If you want to put more questions to the candidates in person, sign up for our hustings in Bristol.

To vote in the Leadership election, don’t forget to join the Labour Party for a £1 before 08 September!

Ed Miliband

David Miliband

Andy Burnham

Ed Balls

Diane Abbott

We apologise for the sound quality in the interview with Diane Abbott – a full transcript can be found here.

Sign up to Robin Hood’s Saving Challenge

Rather than telling the Government how it can hack at public services to lower the deficit, why not take part in a real debate about how the economy could recover? The people over at the Robin Hood Tax are running the Saving Challenge to do just that.

A series of taxes on the banks in the UK could raise tens of billions each year to help recoup some of this lost money and help the poorest at home and abroad who have been hit hardest by the economic crisis.

They’ll be turning your responses into a daily blog and then reporting back to us all at the end of July.

LCID supports the Robin Hood Tax, and has since the campaign was launched. A small levy on financial transactions could raise such staggering amounts of money that it could save the lives of thousands.

Have a look at their website and sign up to the Saving Challenge.

Invitation: Join LCID as we host Douglas Alexander – This Tuesday!

Join Labour Campaign for International Development as we host Rt Hon Douglas Alexander, Labour’s Shadow Secretary of State for International Development.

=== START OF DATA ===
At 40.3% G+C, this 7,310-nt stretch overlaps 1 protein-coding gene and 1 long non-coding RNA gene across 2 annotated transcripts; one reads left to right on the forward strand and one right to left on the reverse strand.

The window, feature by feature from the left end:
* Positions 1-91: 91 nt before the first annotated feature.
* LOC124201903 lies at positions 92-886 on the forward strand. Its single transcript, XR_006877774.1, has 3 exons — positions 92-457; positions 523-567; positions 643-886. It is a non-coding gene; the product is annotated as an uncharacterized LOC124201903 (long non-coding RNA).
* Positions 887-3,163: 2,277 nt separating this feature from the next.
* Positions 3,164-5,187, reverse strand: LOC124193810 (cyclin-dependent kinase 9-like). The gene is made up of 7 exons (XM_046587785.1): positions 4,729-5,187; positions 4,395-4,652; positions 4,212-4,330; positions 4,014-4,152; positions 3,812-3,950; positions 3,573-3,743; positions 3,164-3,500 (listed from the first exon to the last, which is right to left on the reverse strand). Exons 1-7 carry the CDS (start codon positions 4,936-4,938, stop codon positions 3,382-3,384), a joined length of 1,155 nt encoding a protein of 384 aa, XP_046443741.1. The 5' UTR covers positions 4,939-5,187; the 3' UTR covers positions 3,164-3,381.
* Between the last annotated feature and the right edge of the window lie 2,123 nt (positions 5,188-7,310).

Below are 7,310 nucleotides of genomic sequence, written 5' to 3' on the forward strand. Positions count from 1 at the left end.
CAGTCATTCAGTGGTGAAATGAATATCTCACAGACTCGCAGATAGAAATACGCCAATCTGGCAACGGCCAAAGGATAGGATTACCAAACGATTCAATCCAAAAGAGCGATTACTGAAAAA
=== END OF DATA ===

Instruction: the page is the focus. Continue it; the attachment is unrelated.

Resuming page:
Tuesday 29 June | 7.30-8.30pm
Grand Committee Room, Houses of Parliament

Almost five years since 250,000 marched through the streets of Edinburgh in support of Make Poverty History, and millions around the world took part in Live 8 concerts – and in what will be a key year for international development with the UN Millennium Development Goals summit in December, Rt Hon Douglas Alexander MP will set out the key challenges going forward for the movement to tackle global poverty – and his assessment of the first few weeks of the Con-Lib government.

The speech will be followed by a Q+A session.

To attend, please RSVP to tim@lcid.org.uk by 5pm on the day of the event.

This event is open to anyone interested in international development, so please forward this invitation to your contacts and friends.